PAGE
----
Cross-currency carry trade & hedging

I’m having trouble understanding whether it is possible to hedge a cross-currency carry trade:

From CFAI: In order to eliminate currency exposure in an inter-market trade, the investor must, explicitly or implicitly, both borrow and lend in each currency.

From Schweser: A cross-currency carry trade cannot be currency hedged because the currency differentials will adjust for interest rate differentials (interest rate parity). An attempt at hedging would negate the interest rate differential that the carry trade is attempting to exploit.

So why can you eliminate currency exposure by taking a long + short position, but you can’t hedge currency risk? I’ve been trying to understand this concept but keep getting confused. @S2000magician if you have any wisdom here, it would be greatly appreciated

Thanks in advance for any thoughts

The whole point of carry trade is that you’re trying to earn a return that’s higher than your home currency’s risk-free rate. For an inter-market carry trade you don’t want to hedge the exchange rate exposure; hedging the exchange rate exposure would give you a net return equal to your home currency’s risk-free rate.

The borrowing-and-lending in each currency is the intra-market part: you might borrow at, say, the 2-year rate and lend at, say, the 10-year rate to pick up the interest rate differential on a normal yield curve.

Hmmm … I’m still a bit confused.

  1. I’ve seen problems in the book where the currency hedged position provides a net return greater than the risk-free rate (calculated as the carry trade return less the forward discount). Wouldn’t this be an example of hedging FX exposure with return above the risk-free rate? Or am I missing something? See example below.
  • U.K.: Projected local market return is the 6-month coupon + ending price divided by beginning price: ((2.1 / 2) + 101.29) / 100 = 2.34%. The GBP with a higher 6-month (LIBOR) interest rate of 1.4% versus the U.S. rate of 1.2% will trade at a forward discount. The periodic forward discount is (1.4 – 1.2) / 2 = 0.1%. The total currency hedged return will be 2.34 – 0.10 = 2.24%.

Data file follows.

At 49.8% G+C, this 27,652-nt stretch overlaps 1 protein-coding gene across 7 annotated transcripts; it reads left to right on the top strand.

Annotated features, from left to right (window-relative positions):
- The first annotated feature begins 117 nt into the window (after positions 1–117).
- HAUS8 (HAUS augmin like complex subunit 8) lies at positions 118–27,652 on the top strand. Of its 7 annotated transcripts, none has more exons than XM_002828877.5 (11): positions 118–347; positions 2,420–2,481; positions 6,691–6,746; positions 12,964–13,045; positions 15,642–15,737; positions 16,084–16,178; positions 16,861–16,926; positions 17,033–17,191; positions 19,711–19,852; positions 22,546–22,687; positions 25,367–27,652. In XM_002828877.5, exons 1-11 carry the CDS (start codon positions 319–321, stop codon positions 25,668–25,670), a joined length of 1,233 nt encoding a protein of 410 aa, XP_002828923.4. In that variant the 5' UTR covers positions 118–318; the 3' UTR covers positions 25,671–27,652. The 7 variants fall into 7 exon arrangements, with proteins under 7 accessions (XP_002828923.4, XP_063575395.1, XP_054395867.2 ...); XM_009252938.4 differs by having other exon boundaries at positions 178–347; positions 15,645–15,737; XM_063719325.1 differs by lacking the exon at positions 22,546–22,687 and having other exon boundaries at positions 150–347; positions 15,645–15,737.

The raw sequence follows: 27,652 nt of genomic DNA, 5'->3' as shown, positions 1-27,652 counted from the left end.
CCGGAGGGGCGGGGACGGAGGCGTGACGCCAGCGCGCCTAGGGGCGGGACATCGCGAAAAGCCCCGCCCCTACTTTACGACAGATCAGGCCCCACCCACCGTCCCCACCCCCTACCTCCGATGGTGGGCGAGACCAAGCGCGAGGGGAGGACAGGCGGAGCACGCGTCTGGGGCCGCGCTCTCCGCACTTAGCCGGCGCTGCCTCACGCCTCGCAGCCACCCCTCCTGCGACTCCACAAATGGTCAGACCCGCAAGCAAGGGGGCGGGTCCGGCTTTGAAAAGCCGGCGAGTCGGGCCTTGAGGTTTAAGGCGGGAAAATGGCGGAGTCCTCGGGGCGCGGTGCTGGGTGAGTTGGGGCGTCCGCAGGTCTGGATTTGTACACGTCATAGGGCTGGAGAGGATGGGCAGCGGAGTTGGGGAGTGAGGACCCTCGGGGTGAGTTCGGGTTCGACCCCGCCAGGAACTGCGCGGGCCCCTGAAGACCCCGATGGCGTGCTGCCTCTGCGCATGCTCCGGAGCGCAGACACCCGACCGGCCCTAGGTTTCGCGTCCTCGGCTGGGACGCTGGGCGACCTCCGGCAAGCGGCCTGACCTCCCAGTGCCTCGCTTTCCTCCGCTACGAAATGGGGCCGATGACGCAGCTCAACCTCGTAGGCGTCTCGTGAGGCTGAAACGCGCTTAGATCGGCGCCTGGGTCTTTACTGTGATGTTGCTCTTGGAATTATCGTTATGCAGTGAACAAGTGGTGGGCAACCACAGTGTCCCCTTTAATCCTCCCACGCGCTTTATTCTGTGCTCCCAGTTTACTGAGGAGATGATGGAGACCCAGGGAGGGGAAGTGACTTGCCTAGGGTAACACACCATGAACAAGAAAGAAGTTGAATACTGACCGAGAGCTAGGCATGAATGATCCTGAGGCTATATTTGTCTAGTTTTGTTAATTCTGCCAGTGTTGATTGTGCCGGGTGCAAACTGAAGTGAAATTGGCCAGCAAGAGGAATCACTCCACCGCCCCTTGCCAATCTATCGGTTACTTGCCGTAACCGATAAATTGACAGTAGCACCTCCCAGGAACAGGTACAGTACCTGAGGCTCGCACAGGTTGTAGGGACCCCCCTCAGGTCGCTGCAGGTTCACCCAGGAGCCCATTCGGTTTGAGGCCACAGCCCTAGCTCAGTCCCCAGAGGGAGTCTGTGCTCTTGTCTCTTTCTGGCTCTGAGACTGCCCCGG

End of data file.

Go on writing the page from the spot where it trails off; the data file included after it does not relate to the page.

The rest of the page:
1. Are we supposed to assume IRP holds? Isn’t the premise of a carry trade that interest rate parity does NOT hold?

  2. When you enter a a duration-neutral and currency-neutral trade, you can still generate positive net carry due to the steeper yield curve. I get this technically isn’t a hedge, but wouldn’t this be an example of a carry trade with zero exchange rate exposure (and zero interest rate exposure) but achieve a risk-free return?

I know these questions are long but thanks again. Getting really hung up on this topic

  1. For the UK example, if 6-month GBP LIBOR is 1.4%, why is a 2.1% coupon bond selling at par?

You may have seen examples of this, but they’re likely flawed, as this one is.

  1. Covered IRP always holds (despite what the curriculum says); uncovered IRP rarely holds, which is the basis of inter-market carry trade.

  2. No. Although you’re currency-neutral today, tomorrow you won’t be. (If you were, then you made a return of 0% on your intra-market trades.)

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Thank you, very helpful.

As for the example, the 2.1% coupon is on the 5-yr UK bond. The question also states “Calculate the currency hedged and currency unhedged return. Assume the only position is long the 5-year bond.”

So perhaps that’s where I got tripped up … since you’re not hedging a cross-currency carry trade here? Just hedging a long bond?


So . . . the problem is that GBP 101.29 price in 6 months. That assumes that interest rates do not evolve according to the current forward curve. (Of course, they never do in the real world.) It makes a specific assumption about what interest rates will be in 6 months. That assumption may prove true, and it may not. On the exam, economists and portfolio managers are flawless prognosticators.